Which might explain why Mavs coach Avery Johnson is struggling to mask his concern. Even with the Warriors' Stephen Jackson clearly playing a more subdued game than usual after receiving a $50,000 fine from the league office earlier in the day, Golden State didn't suffer at all, with Jason Richardson and Baron Davis combining for 54 points and Nelson's lineup change -- restoring Andris Biedrins as his starting center in place of the struggling Al Harrington -- working out considerably better than Johnson's surprise decision to start Nowitzki at center in Game 1.
As for Nowitzki's offense, this was an improvement. He scored Dallas' first eight points and appeared to be assembling a breakout performance with 16 points and eight boards at the half. But Nowitzki finished with a muted 20 points and 12 boards, disrupted by foul trouble and the Warriors' varied reserve of smaller and quicker defensive pests.
Worse yet, Nowitzki was by far the best thing Dallas had going in a punchless performance, even in this state.
"We just didn't have the passion, fire, intensity and physicality to win this game," Johnson said. "We were just a step slow tonight. I just didn't see that look in our guys' eyes tonight."
The most loyal fan base on the NBA map, meanwhile, just continues to grow. Jessica Alba is still scheduled to be here for Game 4 and Game 3 was not without its own celebrity quotient.
Try Kate Hudson and Owen Wilson. They were at courtside and in the Warriors' victorious locker room, soaking it all in after 13 years of what Stern described as "a little more thin" than thick.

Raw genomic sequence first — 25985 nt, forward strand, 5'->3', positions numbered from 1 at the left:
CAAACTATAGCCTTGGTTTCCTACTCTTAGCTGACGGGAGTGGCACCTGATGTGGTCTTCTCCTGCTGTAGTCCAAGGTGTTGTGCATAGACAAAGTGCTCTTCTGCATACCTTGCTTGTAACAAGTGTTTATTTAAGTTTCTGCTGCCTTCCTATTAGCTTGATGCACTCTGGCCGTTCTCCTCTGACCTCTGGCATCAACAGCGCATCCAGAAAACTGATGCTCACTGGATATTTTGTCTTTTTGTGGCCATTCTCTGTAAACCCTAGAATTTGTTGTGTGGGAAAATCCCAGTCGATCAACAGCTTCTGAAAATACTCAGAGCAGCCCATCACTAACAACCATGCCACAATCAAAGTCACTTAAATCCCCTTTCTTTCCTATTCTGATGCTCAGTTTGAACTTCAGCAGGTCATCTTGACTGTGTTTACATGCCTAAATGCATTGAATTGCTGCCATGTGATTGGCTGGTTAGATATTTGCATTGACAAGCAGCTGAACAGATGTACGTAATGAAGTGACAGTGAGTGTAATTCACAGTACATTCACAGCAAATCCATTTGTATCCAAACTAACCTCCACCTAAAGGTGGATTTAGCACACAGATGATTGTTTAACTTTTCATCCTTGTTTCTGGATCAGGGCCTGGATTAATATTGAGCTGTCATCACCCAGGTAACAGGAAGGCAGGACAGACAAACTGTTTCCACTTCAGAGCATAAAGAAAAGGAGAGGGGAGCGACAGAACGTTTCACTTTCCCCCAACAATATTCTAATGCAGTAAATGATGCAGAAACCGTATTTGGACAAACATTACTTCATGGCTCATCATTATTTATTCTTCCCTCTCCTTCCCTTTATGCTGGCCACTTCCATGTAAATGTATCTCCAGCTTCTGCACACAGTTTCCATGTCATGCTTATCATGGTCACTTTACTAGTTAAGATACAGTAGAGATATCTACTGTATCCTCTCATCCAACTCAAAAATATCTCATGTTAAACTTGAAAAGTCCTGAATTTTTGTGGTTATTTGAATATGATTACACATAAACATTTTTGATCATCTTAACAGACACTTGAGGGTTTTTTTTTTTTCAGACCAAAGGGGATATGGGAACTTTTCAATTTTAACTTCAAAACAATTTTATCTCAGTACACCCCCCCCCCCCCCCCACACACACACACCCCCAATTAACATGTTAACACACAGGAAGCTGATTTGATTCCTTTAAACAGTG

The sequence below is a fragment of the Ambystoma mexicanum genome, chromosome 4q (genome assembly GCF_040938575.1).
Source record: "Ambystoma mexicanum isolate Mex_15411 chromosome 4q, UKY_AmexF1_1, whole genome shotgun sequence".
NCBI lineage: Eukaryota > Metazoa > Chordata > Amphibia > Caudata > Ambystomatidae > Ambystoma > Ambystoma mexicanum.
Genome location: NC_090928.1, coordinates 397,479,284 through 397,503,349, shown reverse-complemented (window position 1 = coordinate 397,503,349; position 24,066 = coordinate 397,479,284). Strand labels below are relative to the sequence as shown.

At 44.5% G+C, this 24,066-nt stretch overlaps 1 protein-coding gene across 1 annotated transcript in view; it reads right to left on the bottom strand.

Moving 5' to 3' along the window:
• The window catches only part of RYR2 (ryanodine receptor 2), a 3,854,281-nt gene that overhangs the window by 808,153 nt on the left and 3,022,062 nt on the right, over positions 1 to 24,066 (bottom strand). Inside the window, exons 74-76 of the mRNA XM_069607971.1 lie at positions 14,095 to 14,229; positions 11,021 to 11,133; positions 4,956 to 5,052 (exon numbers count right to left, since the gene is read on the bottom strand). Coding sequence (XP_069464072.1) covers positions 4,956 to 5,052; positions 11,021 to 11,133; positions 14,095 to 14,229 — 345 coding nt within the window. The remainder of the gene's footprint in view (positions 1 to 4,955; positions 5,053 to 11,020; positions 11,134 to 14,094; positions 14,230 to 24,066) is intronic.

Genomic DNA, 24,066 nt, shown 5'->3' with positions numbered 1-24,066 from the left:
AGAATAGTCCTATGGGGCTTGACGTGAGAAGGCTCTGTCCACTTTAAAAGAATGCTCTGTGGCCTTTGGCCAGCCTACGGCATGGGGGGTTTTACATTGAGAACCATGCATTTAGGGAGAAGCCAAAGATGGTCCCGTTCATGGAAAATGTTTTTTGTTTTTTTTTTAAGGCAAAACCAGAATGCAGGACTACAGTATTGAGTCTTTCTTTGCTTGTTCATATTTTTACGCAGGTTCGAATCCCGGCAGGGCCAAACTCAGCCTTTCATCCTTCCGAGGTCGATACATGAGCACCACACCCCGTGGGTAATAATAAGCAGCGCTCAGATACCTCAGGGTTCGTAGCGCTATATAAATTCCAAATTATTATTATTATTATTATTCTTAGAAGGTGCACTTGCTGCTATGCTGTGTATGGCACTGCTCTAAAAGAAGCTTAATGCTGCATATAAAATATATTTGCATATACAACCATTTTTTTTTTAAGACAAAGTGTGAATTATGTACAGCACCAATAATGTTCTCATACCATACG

Hudson, like Alba, is one of Davis' longtime friends. But Wilson ranks as one of Big D's favorite sons . . . and guess who he's tight with?
Yup. You can mark Wilson's allegiance down as something else Nellie has swiped.
Victor Baldizon/NBAE via Getty Images
Ben Gordon, Luol Deng, Kirk Hinrich, Ben Wallace and Chris Duhon gather and discuss plans that could lead to a sweep of the defending champs.
Chris Broussard on the scene in East Rutherford, N.J.
As good as Toronto was in the regular season, the Raptors are too inexperienced to beat the veteran Nets.
Cleveland will be a tough second-round opponent, but the Cavs aren't scaring anyone in NJ. In that series, the Nets will have three of the four best players on the floor. One EC playoff coach tells me the Nets will beat Cleveland if they keep LeBron from driving to the hoop.
The Heat's 104-96 home loss to the Bulls left Chicago with a commanding three-zip lead in the best-of-seven series. And it left Miami in a situation never before faced by a defending NBA champion: the Heat is the first team to lose its first three playoff games the year after winning the NBA title.
Warriors take 2-1 lead on Dallas
Jed Jacobsohn/Getty Images